Leaders of a Brazilian party that lost its presidential candidate in a plane crash have chosen his running mate to stand in his place, officials said Saturday, creating a new challenge to President Dilma Rousseff’s re-election. Former Environment Minister Marina Silva, who made a strong run in Brazil’s last presidential election, will replace the late Eduardo Campos on the Socialist Party ticket. The party’s leader in the senate, Rodrigo Rollemberg, told the O Globo newspaper that Silva had been chosen and the party was now working on choosing her running mate.
The party has some internal procedure it wants to follow to announce it, but the main leadership has confirmed it.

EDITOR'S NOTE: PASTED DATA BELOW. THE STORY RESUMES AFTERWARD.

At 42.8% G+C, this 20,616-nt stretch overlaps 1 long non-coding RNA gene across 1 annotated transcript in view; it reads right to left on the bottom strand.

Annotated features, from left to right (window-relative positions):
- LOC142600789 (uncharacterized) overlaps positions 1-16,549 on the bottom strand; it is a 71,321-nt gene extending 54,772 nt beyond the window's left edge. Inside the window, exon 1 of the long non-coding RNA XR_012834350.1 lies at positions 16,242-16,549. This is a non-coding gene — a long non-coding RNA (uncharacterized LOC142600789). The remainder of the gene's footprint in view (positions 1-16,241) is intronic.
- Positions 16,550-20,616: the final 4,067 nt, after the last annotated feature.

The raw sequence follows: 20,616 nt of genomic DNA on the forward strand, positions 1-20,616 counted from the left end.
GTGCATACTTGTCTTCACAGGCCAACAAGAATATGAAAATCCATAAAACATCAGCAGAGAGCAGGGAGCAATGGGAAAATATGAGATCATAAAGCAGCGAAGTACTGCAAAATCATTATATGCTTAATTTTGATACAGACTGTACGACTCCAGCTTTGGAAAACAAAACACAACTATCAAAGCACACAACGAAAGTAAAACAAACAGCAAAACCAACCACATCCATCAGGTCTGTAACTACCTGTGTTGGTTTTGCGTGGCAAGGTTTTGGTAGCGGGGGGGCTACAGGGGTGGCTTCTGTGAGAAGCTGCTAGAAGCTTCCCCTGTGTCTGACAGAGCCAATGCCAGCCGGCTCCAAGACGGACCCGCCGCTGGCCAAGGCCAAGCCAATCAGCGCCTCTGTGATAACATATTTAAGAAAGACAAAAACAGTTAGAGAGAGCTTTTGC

Ricardo Young, a Sao Paulo city councilman
Silva, 56, is a party outsider who joined Campos’ ticket last year only after she failed to obtain enough signatures to register her own party for the race. However, she has a wide following and earned close to 20 percent of the votes in the 2010 elections. Many political analysts say Silva could at least prevent a first-round victory for Rousseff on Oct. 5. Her main support comes among Brazilians disgruntled by sluggish growth, high taxes and poor health care and education.